Blog post

Is the UK net zero energy policy by 2030 even possible?

28 June 2024

In the current vitriolic election in the UK, two words, net zero, come up often. However, the route to this specific Eden is lined with lots of questions. How would the UK be if we relied on the intermittent wind plus the sun for energy? How would we keep hot on those winter evenings when the wind is not blowing? How would our industries get enough energy to run 24 hours? Does the energy mix work if we omit 100% of fossil fueled energy from our thinking?

Now, I will be the first to admit that the preceding paragraph was not the most eloquent introduction I have ever written. However, the eagle-eyed readers among you will have also spotted that I restricted myself from using the letter A in any of the 100 words, so I only had 80% of the vowels available.* And that’s what happens when you impose arbitrary limits on things—it gets much harder to do them. The answer to the four questions posed above is probably the little three-letter word, gas, but if we say we won’t use any fossil fuels, including gas, by 2030, then creating a sensible policy for an industrialized country of 67 million people is inevitably much harder to do.

The simple fact is that both the UK and our Western European cousins use a lot of gas. If we count all energy sources and all energy uses, gas is the second-biggest energy source after oil. In Europe, we cheerfully burned about 400 billion m³ of gas last year, contributing to over 25% of total European CO2 emissions. Most of this, of course, was imported from either the Americans, Qatar, or, until recently, the Russians. This has significant implications for both emissions and energy security.

While we understand how to decarbonize electricity and are now stuck in the dreary weeds of planning and grid applications, we haven’t really made any progress with heating, heavy transport, or aviation. These sectors aren’t the Cinderellas of renewables, as Cinderella actually went to the ball (although she was technically a ticketless gatecrasher). Heating and transport are stuck at home in the kitchen, waiting for a renewable fairy godmother and a glass carriage that never comes.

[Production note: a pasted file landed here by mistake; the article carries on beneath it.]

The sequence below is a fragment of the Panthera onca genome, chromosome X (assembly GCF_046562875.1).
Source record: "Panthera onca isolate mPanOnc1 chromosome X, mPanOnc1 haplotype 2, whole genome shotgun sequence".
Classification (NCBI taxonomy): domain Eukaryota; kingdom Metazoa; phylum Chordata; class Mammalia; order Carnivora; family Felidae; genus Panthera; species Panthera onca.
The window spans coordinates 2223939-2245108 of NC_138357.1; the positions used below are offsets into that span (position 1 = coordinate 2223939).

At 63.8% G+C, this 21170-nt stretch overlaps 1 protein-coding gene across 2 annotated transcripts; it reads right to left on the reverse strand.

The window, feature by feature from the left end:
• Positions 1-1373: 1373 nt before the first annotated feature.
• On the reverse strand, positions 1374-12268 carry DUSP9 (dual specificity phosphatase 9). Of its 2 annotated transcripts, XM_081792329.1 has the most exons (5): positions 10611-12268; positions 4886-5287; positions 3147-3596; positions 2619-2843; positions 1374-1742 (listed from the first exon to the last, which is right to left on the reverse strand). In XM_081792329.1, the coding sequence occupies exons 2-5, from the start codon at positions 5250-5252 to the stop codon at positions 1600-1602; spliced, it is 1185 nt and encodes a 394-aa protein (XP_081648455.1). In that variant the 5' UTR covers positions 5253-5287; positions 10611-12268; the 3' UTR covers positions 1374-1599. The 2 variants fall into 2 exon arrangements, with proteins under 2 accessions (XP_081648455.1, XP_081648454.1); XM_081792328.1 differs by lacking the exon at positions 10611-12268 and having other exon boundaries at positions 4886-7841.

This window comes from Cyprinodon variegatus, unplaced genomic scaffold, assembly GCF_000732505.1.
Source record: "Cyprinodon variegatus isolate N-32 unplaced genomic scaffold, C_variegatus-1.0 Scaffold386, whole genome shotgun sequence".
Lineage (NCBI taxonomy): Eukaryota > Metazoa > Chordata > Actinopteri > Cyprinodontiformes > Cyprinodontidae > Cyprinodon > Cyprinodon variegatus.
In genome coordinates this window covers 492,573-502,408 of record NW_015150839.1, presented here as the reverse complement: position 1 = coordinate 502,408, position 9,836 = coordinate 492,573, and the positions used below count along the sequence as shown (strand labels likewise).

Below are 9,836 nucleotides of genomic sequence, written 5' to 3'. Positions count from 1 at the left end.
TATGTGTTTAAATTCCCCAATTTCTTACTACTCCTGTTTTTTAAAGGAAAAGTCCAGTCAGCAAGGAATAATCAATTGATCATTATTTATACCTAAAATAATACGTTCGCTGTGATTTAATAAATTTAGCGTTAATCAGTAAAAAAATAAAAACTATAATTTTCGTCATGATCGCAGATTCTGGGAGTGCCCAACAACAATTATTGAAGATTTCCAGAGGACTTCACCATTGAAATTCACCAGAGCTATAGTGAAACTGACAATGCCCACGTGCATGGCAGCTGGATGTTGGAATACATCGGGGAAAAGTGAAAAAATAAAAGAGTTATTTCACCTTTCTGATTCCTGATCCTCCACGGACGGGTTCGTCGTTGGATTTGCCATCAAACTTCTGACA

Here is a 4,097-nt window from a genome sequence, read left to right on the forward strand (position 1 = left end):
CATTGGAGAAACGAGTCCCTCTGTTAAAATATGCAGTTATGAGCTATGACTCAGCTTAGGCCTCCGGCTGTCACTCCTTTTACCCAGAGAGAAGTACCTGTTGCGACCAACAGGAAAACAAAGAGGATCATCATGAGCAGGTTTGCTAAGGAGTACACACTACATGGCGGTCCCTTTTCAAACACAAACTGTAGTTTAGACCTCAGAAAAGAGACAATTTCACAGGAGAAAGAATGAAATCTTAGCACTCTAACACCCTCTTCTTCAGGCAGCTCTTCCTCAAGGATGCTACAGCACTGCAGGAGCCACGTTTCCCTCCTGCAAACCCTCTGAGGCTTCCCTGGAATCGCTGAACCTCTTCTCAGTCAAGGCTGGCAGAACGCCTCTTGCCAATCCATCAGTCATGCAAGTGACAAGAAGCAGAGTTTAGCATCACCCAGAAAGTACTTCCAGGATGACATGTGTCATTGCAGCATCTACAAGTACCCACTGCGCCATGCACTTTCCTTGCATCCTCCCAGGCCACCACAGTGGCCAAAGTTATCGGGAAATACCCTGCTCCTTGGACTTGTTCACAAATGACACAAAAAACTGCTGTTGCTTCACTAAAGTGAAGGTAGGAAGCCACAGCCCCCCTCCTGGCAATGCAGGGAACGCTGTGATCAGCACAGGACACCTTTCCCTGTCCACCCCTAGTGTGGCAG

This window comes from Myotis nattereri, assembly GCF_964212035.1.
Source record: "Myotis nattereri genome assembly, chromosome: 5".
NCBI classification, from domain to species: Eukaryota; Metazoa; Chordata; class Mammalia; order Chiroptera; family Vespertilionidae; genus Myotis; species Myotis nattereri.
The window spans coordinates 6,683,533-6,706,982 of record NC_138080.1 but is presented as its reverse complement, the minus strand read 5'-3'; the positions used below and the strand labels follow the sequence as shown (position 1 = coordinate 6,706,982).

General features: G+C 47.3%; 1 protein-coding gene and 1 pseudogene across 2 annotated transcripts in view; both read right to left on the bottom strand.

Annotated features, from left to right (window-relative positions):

The answer, of course, is twofold: reduce our gas consumption by electrifying as much of these sectors as possible and then try to make some of the residual gas from homegrown organic waste, such as manure or food waste. Europe has made tiny steps down this latter road so far, and about 1% of all European gas consumption comes from locally sourced biogenic materials. The big attraction, of course, is that biomethane is carbon-neutral, as the source feedstock drew down the CO2 about six months ago when the original crop was grown. There can be further benefits, as converting manure into biomethane stops it from releasing methane through uncontrolled decomposition. So, you can see that increasing biomethane is an all-around good idea, and the European Union has somewhat belatedly recognized this by setting a target of 10% biogas by 2030. However, that still leaves 360 billion m³ coming from fossil fuels, and creating the capacity to supply even 10% is already a huge commitment.